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  Cache locality and LibStruct - fixing Java's horrible memory layout  (Read 2234 times)
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Offline theagentd
« Posted 2014-05-19 02:25:57 »

TL;DR: I'm making a multi-threaded server for a 2D space game, and it was performing very badly on AMD CPUs. I used a library developed by Riven called LibStruct to replace my Java instances with structs that I could control the location of, managed to improve the performance on AMD CPUs by almost 50%.

EDIT: A BIG thanks to Spacebeans for letting me test the program on his 8-core AMD CPU! Throw a post in here and I'll give you a medal! =D

Lately I've been experimenting with a server for a game I'm trying to make, to see how feasible my idea is. The game is supposed to be a 2D space game with a massive number of entities (preferably at least 100 000), with accurate gravity calculations and collision detection. To allow for extremely large worlds with high and uniform precision all coordinates and velocities are stored as fixed-precision 96-bit integers instead of doubles. To do real-time collision detection I decided to go with Broad-Phase Collision Detection. This technique basically involves sorting all the entities along the X axis and then using a smart traversing algorithm to find out which entities that potentially collide. For maximum performance, I decided to thread the engine as well.

The test program I developed currently consists of 4 main passes:
 - Updating: Updates each entity by computing gravity acceleration and updating the entity based on its velocity.
 - Sorting: Sorts all entities along the X-axis.
 - Collision detection: Identified collision pairs.
 - Rendering: Transforms each ship for rendering. This is mainly for visualizing the results.

I wanted to see if I could multithread it all and get good scaling.
 - Updating: Threading updating was simple since each entity can be updated independently of all other entities.
 - Sorting: I decided to go with a parallel insertion sort algorithm that I developed specifically for data sets that are almost sorted (the order of objects barely change in a single update).
 - Collision detection: I managed to modify the traversing algorithm to be able to split up the work into into independent chunks that could be processed in parallel.
 - Rendering: Simple to thread as well since all entities can be transformed in parallel.



The first version of my program worked pretty well. The scene tested was a planet with a large number of ships in fast low orbits, orbiting both clockwise and counter-clockwise, which gave a decent, realistic sorting load. Collision detection worked well and could detect collisions between objects that were less than a meter large and travelling at several kilometers per second. The only problem was performance. I could not even reach 30 FPS with 50 000 entities, far from my goal of 60 FPS with 100 000 entities. After that, I switched my focus to implementing threading, and DAYUM did it make a difference. I was running my test on an i7-4770K processor with Hyperthreading.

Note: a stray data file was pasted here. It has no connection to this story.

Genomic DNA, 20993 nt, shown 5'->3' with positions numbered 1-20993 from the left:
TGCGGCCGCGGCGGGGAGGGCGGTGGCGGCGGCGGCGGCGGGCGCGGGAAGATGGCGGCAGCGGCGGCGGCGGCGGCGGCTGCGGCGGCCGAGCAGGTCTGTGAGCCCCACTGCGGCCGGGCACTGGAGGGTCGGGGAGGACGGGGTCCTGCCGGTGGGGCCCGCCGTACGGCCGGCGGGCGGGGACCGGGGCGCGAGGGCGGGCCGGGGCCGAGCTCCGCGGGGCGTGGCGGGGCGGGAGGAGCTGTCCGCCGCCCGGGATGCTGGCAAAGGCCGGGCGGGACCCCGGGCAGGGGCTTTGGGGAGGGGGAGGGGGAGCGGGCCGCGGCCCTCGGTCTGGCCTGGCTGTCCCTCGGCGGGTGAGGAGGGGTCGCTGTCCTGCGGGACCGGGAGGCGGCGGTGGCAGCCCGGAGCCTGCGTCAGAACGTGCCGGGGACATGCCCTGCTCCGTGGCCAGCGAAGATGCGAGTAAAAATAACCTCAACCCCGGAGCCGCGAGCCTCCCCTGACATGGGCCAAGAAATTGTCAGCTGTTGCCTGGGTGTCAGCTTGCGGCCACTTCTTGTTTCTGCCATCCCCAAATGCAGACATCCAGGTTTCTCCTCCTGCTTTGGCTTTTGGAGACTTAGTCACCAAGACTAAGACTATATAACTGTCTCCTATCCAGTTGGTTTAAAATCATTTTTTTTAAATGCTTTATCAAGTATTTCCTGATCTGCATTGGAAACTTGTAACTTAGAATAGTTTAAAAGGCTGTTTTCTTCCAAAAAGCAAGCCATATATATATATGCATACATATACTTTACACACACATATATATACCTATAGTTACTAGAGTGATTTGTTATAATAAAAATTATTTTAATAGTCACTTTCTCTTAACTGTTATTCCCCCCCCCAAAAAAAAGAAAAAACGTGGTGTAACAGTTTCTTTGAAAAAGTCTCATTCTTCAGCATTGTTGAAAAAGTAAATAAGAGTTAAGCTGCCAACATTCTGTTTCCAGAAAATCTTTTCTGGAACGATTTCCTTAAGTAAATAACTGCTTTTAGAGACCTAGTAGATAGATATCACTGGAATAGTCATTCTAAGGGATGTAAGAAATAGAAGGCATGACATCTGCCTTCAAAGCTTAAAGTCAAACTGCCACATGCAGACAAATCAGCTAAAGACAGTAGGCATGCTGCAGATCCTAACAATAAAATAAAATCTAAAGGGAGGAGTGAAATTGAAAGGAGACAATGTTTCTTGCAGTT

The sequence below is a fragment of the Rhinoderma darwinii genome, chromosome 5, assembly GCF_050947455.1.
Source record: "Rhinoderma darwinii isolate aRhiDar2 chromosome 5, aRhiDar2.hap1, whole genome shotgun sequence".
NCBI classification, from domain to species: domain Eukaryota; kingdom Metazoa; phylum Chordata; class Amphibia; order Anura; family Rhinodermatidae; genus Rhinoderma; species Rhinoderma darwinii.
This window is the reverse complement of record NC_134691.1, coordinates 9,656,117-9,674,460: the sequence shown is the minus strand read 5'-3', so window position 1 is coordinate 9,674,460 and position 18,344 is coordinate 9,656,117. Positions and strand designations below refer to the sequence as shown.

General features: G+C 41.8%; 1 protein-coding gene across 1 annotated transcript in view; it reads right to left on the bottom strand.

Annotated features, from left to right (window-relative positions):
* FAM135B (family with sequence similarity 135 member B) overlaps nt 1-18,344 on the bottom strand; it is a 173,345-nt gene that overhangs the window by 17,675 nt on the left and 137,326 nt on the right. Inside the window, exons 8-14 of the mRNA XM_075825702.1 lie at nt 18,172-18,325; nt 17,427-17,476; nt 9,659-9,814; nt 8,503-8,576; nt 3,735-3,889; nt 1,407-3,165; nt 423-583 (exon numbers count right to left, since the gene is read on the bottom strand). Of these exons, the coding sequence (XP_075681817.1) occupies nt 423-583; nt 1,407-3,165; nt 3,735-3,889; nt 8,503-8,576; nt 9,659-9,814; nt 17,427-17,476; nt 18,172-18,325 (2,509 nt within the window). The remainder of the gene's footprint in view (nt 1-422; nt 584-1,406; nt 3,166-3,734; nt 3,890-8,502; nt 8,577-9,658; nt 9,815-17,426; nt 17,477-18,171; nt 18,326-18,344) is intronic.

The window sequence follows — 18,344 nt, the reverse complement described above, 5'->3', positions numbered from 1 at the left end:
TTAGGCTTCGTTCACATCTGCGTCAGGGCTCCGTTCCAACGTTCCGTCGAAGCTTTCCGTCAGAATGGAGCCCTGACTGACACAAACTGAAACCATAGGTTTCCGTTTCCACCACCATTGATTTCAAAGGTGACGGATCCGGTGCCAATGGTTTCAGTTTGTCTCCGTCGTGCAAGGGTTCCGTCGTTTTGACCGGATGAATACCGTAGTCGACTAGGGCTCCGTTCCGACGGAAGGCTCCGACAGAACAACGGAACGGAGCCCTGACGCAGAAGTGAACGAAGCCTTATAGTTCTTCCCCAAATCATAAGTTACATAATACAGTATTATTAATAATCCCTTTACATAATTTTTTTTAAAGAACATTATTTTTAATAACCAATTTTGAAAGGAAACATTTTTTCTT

Results of Intel i7-4770K:
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Task       <timing of 1 thread> / <timing of 8 threads> = <scaling>

Update:    10,886969 / 2,430073 = 4,4800995690252926558173355286035
Sort:       5,645249 / 0,888223 = 6,3556663135271210045225129274968
Collision: 13,476599 / 2,127155 = 6,3355039947723602652369009310558
Render:     5,608626 / 1,026621 = 5,4631904081447778683662227832861

Total:     35,706997 / 6,523294 = 5,4737678540933460917137875435325

What the hell? 6.36x scaling on a quad core?! Yep! These timings are the average timings when running the test for over a minute, and they're 100% consistent. This additional performance is gained by utilizing Hyperthreading. Hyperthreading allows each core to have TWO threads "loaded in" at the same time, and if one of the threads stall for some reason (a cache miss or a branch prediction miss for example) it can very quickly switch to the other thread. If the program is extremely heavy on cache misses, this can indeed grant a 2x performance boost, but this is extremely rare of course. So basically, my code was extremely heavy on cache misses, which lead to Hyperthreading making a huge difference. Before I attempted to look into this issue more, I asked Spacebeans to run the test on his 8-core AMD FX-8320 CPU and give me the timings. His results were much less optimistic:

Results of AMD FX-8320:
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Task       <timing of 1 thread> / <timing of 8 threads> = <scaling>

Update:    16,018526 /  2,856606 = 5,6075377563444171159760919076695
Sort:       6,851715 /  2,446308 = 2,8008390603309149951682290210391
Collision: 16,008198 /  3,536307 = 4,5268122931634612040187687324658